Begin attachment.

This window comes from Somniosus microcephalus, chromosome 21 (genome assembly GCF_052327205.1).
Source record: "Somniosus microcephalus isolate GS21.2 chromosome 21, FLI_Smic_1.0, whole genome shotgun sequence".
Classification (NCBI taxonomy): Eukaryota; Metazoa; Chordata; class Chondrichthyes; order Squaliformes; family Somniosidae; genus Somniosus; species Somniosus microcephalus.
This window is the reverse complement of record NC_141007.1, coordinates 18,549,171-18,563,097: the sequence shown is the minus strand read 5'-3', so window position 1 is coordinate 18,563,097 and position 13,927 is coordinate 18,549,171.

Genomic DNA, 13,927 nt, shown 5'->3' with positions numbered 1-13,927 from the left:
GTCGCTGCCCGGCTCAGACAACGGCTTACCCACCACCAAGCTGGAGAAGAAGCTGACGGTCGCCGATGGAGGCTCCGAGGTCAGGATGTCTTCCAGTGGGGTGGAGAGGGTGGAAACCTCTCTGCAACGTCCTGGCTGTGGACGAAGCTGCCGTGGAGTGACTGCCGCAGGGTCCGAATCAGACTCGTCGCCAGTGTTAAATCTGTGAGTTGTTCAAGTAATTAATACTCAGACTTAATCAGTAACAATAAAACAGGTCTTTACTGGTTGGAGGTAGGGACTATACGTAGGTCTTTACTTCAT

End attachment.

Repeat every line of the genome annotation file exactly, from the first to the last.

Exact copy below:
This window comes from Somniosus microcephalus, chromosome 21 (genome assembly GCF_052327205.1).
Source record: "Somniosus microcephalus isolate GS21.2 chromosome 21, FLI_Smic_1.0, whole genome shotgun sequence".
Classification (NCBI taxonomy): Eukaryota; Metazoa; Chordata; class Chondrichthyes; order Squaliformes; family Somniosidae; genus Somniosus; species Somniosus microcephalus.
This window is the reverse complement of record NC_141007.1, coordinates 18,549,171-18,563,097: the sequence shown is the minus strand read 5'-3', so window position 1 is coordinate 18,563,097 and position 13,927 is coordinate 18,549,171.

Genomic DNA, 13,927 nt, shown 5'->3' with positions numbered 1-13,927 from the left:
GTCGCTGCCCGGCTCAGACAACGGCTTACCCACCACCAAGCTGGAGAAGAAGCTGACGGTCGCCGATGGAGGCTCCGAGGTCAGGATGTCTTCCAGTGGGGTGGAGAGGGTGGAAACCTCTCTGCAACGTCCTGGCTGTGGACGAAGCTGCCGTGGAGTGACTGCCGCAGGGTCCGAATCAGACTCGTCGCCAGTGTTAAATCTGTGAGTTGTTCAAGTAATTAATACTCAGACTTAATCAGTAACAATAAAACAGGTCTTTACTGGTTGGAGGTAGGGACTATACGTAGGTCTTTACTTCAT